Before comparing both architectures, we’ll look into a monolithic architecture and how it’s developed. A monolithic architecture is a traditional model of a software program, which is built as a unified unit that is self-contained and independent from other applications. It is a singular, large computing network with one code base that couples all of the business concerns together. Changing this kind of application necessitates accessing the code base and developing and deploying an updated service-side interface to update the entire stack. Practice shows that the maintenance for updates becomes constrained and time-consuming as a result.
There are several advantages to monolithic architecture. The application is built on one code base which not only makes it easier to develop but also easier to debug certain errors and issues. It has an easy structure to test because it is a single, centralized unit. Monolithic systems are well-known by developer teams these days so creating such architecture doesn’t require special skills.
On the other hand, there are also some cons to monolithic applications. The development time of such systems is pretty high. Eventually, it makes the development process complicated and longer. It is more difficult to scale your application because you cannot scale individually. This can be expensive and also results in a lack of flexibility. Optimizing or changing a monolithic functionality can be very limited. The limitations are there with technology that is already built in the monolith. At last, being a single centralized unit has a big disadvantage in technical risk. Because all parts are linked, changing something anywhere in the code can take the whole architecture down.
Microservices are part of a MACH architecture. A MACH architecture creates an open and modular environment that allows businesses to embrace innovation and adapt to change faster with fewer risks. MACH stands for Microservices, API-first, Cloud-native, and Headless.
Microservices are stand-alone applications that are created for specific business purposes. They are independently designed, developed, and managed. One microservice is designed to perform a single function like a wishlist or checkout. The parts communicate and exchange data, forming a union but remaining a separate nature. Microservices decouple domain-specific issues into separate and individual code bases. Even though they do not reduce complexity, it makes it more manageable.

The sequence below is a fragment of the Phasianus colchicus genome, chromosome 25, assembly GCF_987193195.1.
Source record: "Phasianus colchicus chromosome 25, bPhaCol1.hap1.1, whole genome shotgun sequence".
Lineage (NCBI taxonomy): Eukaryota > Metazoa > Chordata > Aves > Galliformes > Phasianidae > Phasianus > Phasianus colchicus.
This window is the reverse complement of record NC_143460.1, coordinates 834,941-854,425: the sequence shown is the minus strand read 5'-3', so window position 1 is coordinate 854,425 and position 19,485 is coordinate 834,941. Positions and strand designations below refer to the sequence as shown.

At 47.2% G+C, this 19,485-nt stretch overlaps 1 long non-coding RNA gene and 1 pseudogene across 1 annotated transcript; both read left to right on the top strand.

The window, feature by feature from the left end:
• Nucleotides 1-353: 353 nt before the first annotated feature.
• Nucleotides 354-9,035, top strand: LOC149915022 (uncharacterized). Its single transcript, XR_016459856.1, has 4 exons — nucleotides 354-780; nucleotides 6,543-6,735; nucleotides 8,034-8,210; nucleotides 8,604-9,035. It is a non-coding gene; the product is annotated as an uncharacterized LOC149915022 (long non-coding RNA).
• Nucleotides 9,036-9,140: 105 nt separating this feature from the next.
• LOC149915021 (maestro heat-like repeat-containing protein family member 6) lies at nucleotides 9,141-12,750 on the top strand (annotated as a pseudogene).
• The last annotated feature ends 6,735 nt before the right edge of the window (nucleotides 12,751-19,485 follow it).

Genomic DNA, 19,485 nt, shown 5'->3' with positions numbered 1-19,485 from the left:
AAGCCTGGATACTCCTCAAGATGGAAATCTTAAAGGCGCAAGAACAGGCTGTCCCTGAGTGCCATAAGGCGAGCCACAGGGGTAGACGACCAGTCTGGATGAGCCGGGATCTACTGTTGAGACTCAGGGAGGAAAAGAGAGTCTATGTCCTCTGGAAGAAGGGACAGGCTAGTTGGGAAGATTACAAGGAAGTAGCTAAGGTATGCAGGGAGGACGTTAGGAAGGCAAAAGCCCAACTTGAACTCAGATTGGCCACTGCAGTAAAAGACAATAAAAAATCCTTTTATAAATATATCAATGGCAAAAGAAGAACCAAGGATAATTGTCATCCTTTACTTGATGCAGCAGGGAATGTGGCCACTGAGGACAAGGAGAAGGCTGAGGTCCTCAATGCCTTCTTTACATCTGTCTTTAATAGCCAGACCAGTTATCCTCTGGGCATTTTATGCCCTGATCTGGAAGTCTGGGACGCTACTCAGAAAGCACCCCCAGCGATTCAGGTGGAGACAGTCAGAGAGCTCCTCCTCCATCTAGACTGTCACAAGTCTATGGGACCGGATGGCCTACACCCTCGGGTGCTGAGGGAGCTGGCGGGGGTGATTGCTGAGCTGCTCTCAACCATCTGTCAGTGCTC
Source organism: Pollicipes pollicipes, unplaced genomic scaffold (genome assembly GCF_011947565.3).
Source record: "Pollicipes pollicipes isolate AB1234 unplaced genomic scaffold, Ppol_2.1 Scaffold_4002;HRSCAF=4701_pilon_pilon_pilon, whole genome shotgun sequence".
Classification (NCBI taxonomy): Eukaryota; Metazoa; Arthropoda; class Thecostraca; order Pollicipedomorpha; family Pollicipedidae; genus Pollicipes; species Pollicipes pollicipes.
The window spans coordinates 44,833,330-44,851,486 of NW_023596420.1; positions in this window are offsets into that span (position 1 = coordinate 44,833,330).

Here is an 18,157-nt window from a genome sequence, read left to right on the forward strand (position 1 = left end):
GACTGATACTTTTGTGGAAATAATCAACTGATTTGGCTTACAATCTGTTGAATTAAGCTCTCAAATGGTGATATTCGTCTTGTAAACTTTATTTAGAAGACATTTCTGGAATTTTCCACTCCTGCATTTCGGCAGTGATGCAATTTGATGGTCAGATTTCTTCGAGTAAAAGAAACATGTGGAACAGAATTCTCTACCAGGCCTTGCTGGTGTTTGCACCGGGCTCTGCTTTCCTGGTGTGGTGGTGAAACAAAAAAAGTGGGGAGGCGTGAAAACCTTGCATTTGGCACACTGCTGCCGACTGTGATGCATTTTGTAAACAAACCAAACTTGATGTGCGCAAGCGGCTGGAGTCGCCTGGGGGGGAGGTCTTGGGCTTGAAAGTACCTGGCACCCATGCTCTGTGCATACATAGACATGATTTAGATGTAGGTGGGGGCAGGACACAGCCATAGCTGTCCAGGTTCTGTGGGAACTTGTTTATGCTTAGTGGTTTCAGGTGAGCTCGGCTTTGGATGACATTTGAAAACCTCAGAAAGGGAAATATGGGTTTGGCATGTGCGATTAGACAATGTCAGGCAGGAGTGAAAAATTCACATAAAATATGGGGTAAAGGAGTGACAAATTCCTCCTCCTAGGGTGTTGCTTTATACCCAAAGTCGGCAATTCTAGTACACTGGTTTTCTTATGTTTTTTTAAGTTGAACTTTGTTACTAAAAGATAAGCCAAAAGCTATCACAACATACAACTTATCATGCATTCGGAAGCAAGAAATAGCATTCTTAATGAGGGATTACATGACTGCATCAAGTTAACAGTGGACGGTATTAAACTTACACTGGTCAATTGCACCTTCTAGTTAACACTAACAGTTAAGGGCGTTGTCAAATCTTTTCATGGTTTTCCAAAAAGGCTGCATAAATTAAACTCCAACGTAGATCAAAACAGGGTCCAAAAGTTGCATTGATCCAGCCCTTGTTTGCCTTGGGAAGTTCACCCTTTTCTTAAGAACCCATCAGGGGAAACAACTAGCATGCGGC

One of the biggest advantages of microservices is that the architecture is scalable and independently deployable. In addition, your organization can continuously improve the stand-alone applications, and give teams the flexibility to choose the tools they desire.
Even though the applications are stand-alone and therefore more manageable, it is more challenging to develop. If you’re not careful enough you’ll manage to create a spiderweb of microservices, and lose the overview. In addition, the infrastructure costs might be higher, due to all the different microservices you’ll have to maintain.
Which one is right for you?
Monolithic ecosystems make a platform less scalable and reusable. Microservices can be modified independently and allow you to update them without risking the entire system, there is high fault tolerance. On the contrary, it is more expensive to develop, not to maintain.
Management levels are under the impression that implementing a MACH architecture is difficult, complex, and time-consuming, but implementing a MACH architecture is quite simple. Start with peeling your current monolithic system layer by layer. For every layer you tend to peel off, you replace it with a microservice of your liking. Which eventually results in an empty monolithic system that you can shut down easily without losing data.
Headless CMS of Prepr as part of your architecture
If you’re already convinced that a microservices architecture is right for your business, you might want to consider a suitable headless CMS as the backbone of your architecture. Prepr’s data-driven headless CMS is everything you’d expect from such CMS, topped with a built-in personalization engine to boot!
If you need any advice on which architecture would suit your needs or how to implement a microservices architecture, Prepr’s support team is here to help. Book a free demo to discover your possibilities.